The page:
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New owner...few questions..Torque wrench?


Grayrider

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I got my new to me 99 RT last week and I've decided that I'm going to try to do some of the routine maintenance myself rather than taking it to the dealer. The bike came with a Clymer maintenance manual that I've been reading. I've decided that I want to do two things first off. Change my own oil and remove my rear wheel so I can get a new tire put on.

 

First question. In reading the manual I saw the recommended torque values for nearly every job, even for changing your oil. I don't own a torque wrench so how important is it to torque the oil filter and drain plug to the specifications. Can I just tighten it until it's tight?

 

If I need to get a torque wrench, tell me what kind.

 

Removing the rear wheel. I'm hoping to save some money by removing the rear wheel myself. I've read the owners manual and the Clymer manual. It looks pretty straight forward to me but I've never done it. Is their anything I should look out for? Back to the torque wrench issue, how important is it to torque the bolts on the rear wheel to specifications?

 

I'm no gear head but I want to learn. Any suggestions would be welcome.

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DavidEBSmith

Proper torque is really, really important on the rear wheel, and important on the oil filter and drain plug until you develop a feel for how they tighten. Once you know the feel, you can tighten the oil filter about 3/4 turn after it makes contact, and the drain plug you can tighten until you feel the crush washer crush, but until you recognize what those feel like and can coordinate the feel to the torque, you should use a torque wrench.

 

As for which to buy, that's a never-ending debate. It depends on how much you want to spend for fancy features. The basic beam-type torque wrench is reliable, doesn't need to be adjusted, but isn't always convenient to read at funny angles (like on the drain plug). The "clicker" type is easier to use, should really be calibrated occasionally, requires more care, and is more expensive. The bling torque wrench is the Snap-On electronic wrench, which is way expensive but oh-so-sexy to use.

 

You might want two torque wrenches - one for the range of 20 to 100Nm, which covers most of the bolts on the bike, and one for 100+ Nm, for the rear wheel bolts. You can get the cheap beam-type for that, because you won't be using it for much else.

 

As far as brands, don't go to Harbor Freight. Sears Craftsman are perfectly serviceable ones. There's lots of other brands which I'm sure people will chime in on.

 

Tips on the rear wheel: Take off the bags and tilt the bike forward on the center stand onto the front tire. The rear wheel will come off without removing the fender or the brake caliper, though you may not believe it. Don't lose the spacer that fits between the wheel and the hub. When you replace the wheel, tighten all the bolts to 50 Nm in a criss-cross pattern, then tighten them to 105 Nm in a criss-cross pattern.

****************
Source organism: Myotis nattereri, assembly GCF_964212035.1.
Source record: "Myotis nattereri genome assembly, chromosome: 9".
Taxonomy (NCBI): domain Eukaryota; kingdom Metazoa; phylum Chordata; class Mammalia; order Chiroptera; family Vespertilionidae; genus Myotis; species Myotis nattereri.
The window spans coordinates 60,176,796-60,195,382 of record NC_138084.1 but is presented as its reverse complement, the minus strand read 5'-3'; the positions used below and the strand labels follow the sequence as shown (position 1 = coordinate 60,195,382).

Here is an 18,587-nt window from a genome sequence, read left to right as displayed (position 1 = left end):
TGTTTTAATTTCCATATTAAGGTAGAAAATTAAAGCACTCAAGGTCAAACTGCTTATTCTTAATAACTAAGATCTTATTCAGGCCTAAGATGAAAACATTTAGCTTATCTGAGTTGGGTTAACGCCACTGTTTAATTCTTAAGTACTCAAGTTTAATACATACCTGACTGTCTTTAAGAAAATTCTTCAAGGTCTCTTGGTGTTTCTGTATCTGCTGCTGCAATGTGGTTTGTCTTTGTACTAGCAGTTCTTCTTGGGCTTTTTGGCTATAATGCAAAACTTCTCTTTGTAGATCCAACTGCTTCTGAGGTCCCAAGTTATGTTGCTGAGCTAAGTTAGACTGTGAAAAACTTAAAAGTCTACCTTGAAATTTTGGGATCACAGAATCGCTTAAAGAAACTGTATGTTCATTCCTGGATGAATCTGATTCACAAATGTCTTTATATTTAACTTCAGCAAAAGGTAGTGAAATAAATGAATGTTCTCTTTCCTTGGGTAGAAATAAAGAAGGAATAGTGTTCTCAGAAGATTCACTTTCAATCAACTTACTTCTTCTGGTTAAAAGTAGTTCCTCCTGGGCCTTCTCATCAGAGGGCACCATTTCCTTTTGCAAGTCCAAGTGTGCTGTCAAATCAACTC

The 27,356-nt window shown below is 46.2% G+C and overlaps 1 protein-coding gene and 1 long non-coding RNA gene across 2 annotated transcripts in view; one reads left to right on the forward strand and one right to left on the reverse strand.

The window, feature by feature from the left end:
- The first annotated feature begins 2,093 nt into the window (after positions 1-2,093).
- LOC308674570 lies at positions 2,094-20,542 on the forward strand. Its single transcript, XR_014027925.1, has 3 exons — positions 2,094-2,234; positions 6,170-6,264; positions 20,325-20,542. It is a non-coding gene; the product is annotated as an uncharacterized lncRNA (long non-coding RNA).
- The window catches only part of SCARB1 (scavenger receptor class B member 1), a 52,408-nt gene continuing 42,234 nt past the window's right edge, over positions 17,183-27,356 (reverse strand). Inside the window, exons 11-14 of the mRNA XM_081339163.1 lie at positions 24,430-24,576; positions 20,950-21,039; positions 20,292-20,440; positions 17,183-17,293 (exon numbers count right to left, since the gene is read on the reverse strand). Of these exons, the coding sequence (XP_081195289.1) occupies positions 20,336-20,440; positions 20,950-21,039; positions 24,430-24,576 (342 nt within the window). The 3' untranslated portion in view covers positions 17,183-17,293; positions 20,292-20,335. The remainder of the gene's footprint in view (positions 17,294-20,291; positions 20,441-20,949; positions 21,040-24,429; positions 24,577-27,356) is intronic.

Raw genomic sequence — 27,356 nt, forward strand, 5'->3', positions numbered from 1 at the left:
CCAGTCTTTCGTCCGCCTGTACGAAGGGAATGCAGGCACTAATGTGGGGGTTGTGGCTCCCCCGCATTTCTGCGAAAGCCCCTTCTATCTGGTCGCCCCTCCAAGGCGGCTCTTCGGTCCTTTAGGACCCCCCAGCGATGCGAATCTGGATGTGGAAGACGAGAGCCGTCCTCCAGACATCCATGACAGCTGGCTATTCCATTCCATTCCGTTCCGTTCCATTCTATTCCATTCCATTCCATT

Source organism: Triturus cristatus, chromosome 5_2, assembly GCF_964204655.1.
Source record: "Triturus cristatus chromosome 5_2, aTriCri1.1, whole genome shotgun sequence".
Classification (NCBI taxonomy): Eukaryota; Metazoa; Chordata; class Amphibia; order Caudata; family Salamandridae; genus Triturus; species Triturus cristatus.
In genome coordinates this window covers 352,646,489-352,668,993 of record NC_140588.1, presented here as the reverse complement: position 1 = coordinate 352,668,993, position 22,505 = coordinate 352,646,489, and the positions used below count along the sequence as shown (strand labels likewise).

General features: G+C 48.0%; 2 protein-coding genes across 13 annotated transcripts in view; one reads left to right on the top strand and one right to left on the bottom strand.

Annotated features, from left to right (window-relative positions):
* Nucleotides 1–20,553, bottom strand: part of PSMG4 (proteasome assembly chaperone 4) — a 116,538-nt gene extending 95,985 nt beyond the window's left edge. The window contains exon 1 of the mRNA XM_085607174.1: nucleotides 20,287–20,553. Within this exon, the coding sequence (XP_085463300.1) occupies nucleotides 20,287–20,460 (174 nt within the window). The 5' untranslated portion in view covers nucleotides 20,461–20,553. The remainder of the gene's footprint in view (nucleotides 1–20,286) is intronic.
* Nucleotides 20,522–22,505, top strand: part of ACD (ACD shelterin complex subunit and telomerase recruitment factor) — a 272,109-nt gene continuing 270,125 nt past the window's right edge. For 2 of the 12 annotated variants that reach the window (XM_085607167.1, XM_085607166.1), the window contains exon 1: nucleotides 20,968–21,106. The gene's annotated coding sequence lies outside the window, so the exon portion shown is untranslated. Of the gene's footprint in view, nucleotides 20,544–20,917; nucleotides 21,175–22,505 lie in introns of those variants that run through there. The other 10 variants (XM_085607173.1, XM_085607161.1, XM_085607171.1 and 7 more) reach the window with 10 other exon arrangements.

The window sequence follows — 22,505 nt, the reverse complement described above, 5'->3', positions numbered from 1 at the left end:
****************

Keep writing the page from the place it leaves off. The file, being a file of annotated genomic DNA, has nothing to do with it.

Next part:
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Removing the rear wheel. I'm hoping to save some money by removing the rear wheel myself. I've read the owners manual and the Clymer manual. It looks pretty straight forward to me but I've never done it. Is their anything I should look out for? Back to the torque wrench issue, how important is it to torque the bolts on the rear wheel to specifications?

Its really simple on a '99, just like a car...remove the bolts and remove the wheel. You may need to wiggle it a bit, but it will clear the exhaust and fender just fine. There may or may not be a spacer between the wheel and the hub.

 

You could go to the effort of strapping the front wheel to the center stand to prevent an accidental collapse, but not really required. And yes, the torque specification is important - you need a torque wrench - even a simple beam type will be better than nothing... thumbsup.gif

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Joe Frickin' Friday
Once you know the feel, you can tighten the oil filter about 3/4 turn after it makes contact...

 

Many aftermarket automotive oil filters even specify something like that instead of torque: "spin filter on until gasket contacts engine, then tighten an additional 3/4-1 turn."

 

Manual: I have not heard many good things about the Clymer manual. OTOH, I have the Haynes manual, and it's pretty good for general maintenance, especially for the price, something like $25. Strongly recommend it. thumbsup.gif

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Clive Liddell

To add a suggestion to EB's post - since you are starting from scratch why not get a 5 to 30 Nm and a 20 to 120 Nm which will cover you for the many values under 20 found on these bikes as well as 110Nm for the rear wheel etc. Just between us I use 100Nm for the rear wheel, don't tell the other board members or I'll be done in.

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between us I use 100Nm for the rear wheel, don't tell the other board members or I'll be done in.

Hee Hee! Let's start a, "What Do You Torque Your Rear Wheel To?" thread!

 

[/hijack]

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Joe Frickin' Friday
Just between us I use 100Nm for the rear wheel, don't tell the other board members or I'll be done in.

 

I also use a 100 N*m torque wrench on the rear wheel; I just turn it up to "11." tongue.gif

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Joe Frickin' Friday
How about the good ole extra "umph" on the wrench after good solid resistance to turning the wrench?

 

The mantra among the technicians where I work is "a quarter turn past tight, then back off an eighth of a turn." tongue.gif

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While it is certainly a good idea to torque the rear wheel properly if you can, I have many times taken the wheel off in the Cycle Center parking lot to get a new tyre put on. On trips I don't carry any tool that can put 100NM on the bolts and have had no problems at all so far, many many thousands of miles like that.

 

I have the two Craftsmen torque wrenches that cover the appropriate range, they seem to work fine though I should probably get them calibrated sometime if I can find a place to have it done (nearest Sears 160 miles)